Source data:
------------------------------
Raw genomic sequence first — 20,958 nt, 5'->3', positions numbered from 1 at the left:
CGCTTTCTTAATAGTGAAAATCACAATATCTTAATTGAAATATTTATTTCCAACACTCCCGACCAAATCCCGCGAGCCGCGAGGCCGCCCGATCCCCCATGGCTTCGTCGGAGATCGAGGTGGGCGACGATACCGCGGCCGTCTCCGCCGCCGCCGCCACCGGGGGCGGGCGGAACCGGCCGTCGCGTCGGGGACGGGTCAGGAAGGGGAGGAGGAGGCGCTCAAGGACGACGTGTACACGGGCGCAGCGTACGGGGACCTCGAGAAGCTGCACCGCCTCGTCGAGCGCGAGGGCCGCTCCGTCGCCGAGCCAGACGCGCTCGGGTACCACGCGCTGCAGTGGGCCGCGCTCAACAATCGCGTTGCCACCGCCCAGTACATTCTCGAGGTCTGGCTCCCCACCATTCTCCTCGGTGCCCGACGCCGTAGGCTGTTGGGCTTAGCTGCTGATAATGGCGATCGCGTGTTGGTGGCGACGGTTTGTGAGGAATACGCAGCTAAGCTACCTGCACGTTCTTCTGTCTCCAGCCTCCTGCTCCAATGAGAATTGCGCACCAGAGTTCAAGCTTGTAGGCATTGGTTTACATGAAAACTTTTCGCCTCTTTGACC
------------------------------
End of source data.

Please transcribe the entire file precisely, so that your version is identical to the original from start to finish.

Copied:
Raw genomic sequence first — 20,958 nt, 5'->3', positions numbered from 1 at the left:
CGCTTTCTTAATAGTGAAAATCACAATATCTTAATTGAAATATTTATTTCCAACACTCCCGACCAAATCCCGCGAGCCGCGAGGCCGCCCGATCCCCCATGGCTTCGTCGGAGATCGAGGTGGGCGACGATACCGCGGCCGTCTCCGCCGCCGCCGCCACCGGGGGCGGGCGGAACCGGCCGTCGCGTCGGGGACGGGTCAGGAAGGGGAGGAGGAGGCGCTCAAGGACGACGTGTACACGGGCGCAGCGTACGGGGACCTCGAGAAGCTGCACCGCCTCGTCGAGCGCGAGGGCCGCTCCGTCGCCGAGCCAGACGCGCTCGGGTACCACGCGCTGCAGTGGGCCGCGCTCAACAATCGCGTTGCCACCGCCCAGTACATTCTCGAGGTCTGGCTCCCCACCATTCTCCTCGGTGCCCGACGCCGTAGGCTGTTGGGCTTAGCTGCTGATAATGGCGATCGCGTGTTGGTGGCGACGGTTTGTGAGGAATACGCAGCTAAGCTACCTGCACGTTCTTCTGTCTCCAGCCTCCTGCTCCAATGAGAATTGCGCACCAGAGTTCAAGCTTGTAGGCATTGGTTTACATGAAAACTTTTCGCCTCTTTGACC